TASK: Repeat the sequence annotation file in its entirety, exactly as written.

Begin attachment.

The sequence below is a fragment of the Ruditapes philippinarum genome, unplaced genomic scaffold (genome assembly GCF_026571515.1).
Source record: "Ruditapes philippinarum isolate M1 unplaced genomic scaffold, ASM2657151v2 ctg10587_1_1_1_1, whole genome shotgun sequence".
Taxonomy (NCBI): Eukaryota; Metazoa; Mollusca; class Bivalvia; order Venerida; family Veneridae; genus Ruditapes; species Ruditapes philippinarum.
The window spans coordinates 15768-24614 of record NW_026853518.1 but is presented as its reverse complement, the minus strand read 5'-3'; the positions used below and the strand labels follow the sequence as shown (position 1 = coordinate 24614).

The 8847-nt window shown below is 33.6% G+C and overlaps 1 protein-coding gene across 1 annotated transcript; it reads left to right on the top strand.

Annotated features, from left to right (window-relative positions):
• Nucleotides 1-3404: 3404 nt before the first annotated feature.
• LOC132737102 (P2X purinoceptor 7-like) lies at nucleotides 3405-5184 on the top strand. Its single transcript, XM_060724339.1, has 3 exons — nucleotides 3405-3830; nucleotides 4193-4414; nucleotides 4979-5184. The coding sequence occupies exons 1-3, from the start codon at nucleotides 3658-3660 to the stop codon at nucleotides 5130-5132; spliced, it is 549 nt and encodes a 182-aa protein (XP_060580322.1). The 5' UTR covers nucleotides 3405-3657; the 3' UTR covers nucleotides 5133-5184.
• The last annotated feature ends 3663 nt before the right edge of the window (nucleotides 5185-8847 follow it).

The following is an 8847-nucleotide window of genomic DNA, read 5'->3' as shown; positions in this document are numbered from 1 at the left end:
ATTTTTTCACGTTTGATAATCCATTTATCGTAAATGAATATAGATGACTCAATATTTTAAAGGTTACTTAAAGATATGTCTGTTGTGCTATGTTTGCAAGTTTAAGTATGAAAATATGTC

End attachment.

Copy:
The sequence below is a fragment of the Ruditapes philippinarum genome, unplaced genomic scaffold (genome assembly GCF_026571515.1).
Source record: "Ruditapes philippinarum isolate M1 unplaced genomic scaffold, ASM2657151v2 ctg10587_1_1_1_1, whole genome shotgun sequence".
Taxonomy (NCBI): Eukaryota; Metazoa; Mollusca; class Bivalvia; order Venerida; family Veneridae; genus Ruditapes; species Ruditapes philippinarum.
The window spans coordinates 15768-24614 of record NW_026853518.1 but is presented as its reverse complement, the minus strand read 5'-3'; the positions used below and the strand labels follow the sequence as shown (position 1 = coordinate 24614).

The 8847-nt window shown below is 33.6% G+C and overlaps 1 protein-coding gene across 1 annotated transcript; it reads left to right on the top strand.

Annotated features, from left to right (window-relative positions):
• Nucleotides 1-3404: 3404 nt before the first annotated feature.
• LOC132737102 (P2X purinoceptor 7-like) lies at nucleotides 3405-5184 on the top strand. Its single transcript, XM_060724339.1, has 3 exons — nucleotides 3405-3830; nucleotides 4193-4414; nucleotides 4979-5184. The coding sequence occupies exons 1-3, from the start codon at nucleotides 3658-3660 to the stop codon at nucleotides 5130-5132; spliced, it is 549 nt and encodes a 182-aa protein (XP_060580322.1). The 5' UTR covers nucleotides 3405-3657; the 3' UTR covers nucleotides 5133-5184.
• The last annotated feature ends 3663 nt before the right edge of the window (nucleotides 5185-8847 follow it).

The following is an 8847-nucleotide window of genomic DNA, read 5'->3' as shown; positions in this document are numbered from 1 at the left end:
ATTTTTTCACGTTTGATAATCCATTTATCGTAAATGAATATAGATGACTCAATATTTTAAAGGTTACTTAAAGATATGTCTGTTGTGCTATGTTTGCAAGTTTAAGTATGAAAATATGTC